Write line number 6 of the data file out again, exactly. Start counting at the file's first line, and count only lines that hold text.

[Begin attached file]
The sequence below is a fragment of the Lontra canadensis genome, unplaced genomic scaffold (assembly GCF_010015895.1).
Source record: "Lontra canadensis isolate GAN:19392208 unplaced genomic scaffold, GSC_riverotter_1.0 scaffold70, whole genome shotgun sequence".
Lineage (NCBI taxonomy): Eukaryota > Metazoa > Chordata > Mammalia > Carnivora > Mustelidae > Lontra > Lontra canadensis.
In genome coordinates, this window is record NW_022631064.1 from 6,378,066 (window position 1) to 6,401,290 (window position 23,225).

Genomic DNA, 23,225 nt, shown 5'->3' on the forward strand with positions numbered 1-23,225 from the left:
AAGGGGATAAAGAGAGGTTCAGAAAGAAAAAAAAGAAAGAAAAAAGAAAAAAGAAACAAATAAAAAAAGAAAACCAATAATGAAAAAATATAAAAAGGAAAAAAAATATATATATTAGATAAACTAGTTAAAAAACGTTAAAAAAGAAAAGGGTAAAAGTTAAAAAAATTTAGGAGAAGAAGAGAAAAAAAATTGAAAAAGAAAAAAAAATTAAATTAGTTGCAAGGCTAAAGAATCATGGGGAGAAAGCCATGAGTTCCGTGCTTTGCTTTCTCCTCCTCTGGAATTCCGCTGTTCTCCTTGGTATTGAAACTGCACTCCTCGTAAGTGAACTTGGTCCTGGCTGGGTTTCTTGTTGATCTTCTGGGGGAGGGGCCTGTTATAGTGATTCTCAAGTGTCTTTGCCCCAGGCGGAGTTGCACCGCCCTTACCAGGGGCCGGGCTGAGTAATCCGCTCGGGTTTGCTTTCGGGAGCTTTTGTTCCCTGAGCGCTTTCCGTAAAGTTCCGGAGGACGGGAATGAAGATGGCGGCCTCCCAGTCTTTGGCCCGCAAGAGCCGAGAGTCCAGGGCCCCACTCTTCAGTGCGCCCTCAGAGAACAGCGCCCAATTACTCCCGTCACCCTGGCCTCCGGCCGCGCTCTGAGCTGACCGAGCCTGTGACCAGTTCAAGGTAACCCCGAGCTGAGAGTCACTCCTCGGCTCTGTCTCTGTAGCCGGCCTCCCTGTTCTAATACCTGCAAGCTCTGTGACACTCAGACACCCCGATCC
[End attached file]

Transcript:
AAGGGGATAAAGAGAGGTTCAGAAAGAAAAAAAAGAAAGAAAAAAGAAAAAAGAAACAAATAAAAAAAGAAAACCAATAATGAAAAAATATAAAAAGGAAAAAAAATATATATATTAGATAAACTAGTTAAAAAACGTTAAAAAAGAAAAGGGTAAAAGTTAAAAAAATTTAGGAGAAGAAGAGAAAAAAAATTGAAAAAGAAAAAAAAATTAAATTAGTTGCAAGGCTAAAGAATCATGGGGAGAAAGCCATGAGTTCCGTGCTTTGCTTTCTCCTCCTCTGGAATTCCGCTGTTCTCCTTGGTATTGAAACTGCACTCCTCGTAAGTGAACTTGGTCCTGGCTGGGTTTCTTGTTGATCTTCTGGGGGAGGGGCCTGTTATAGTGATTCTCAAGTGTCTTTGCCCCAGGCGGAGTTGCACCGCCCTTACCAGGGGCCGGGCTGAGTAATCCGCTCGGGTTTGCTTTCGGGAGCTTTTGTTCCCTGAGCGCTTTCCGTAAAGTTCCGGAGGACGGGAATGAAGATGGCGGCCTCCCAGTCTTTGGCCCGCAAGAGCCGAGAGTCCAGGGCCCCACTCTTCAGTGCGCCCTCAGAGAACAGCGCCCAATTACTCCCGTCACCCTGGCCTCCGGCCGCGCTCTGAGCTGACCGAGCCTGTGACCAGTTCAAGGTAACCCCGAGCTGAGAGTCACTCCTCGGCTCTGTCTCTGTAGCCGGCCTCCCTGTTCTAATACCTGCAAGCTCTGTGACACTCAGACACCCCGATCC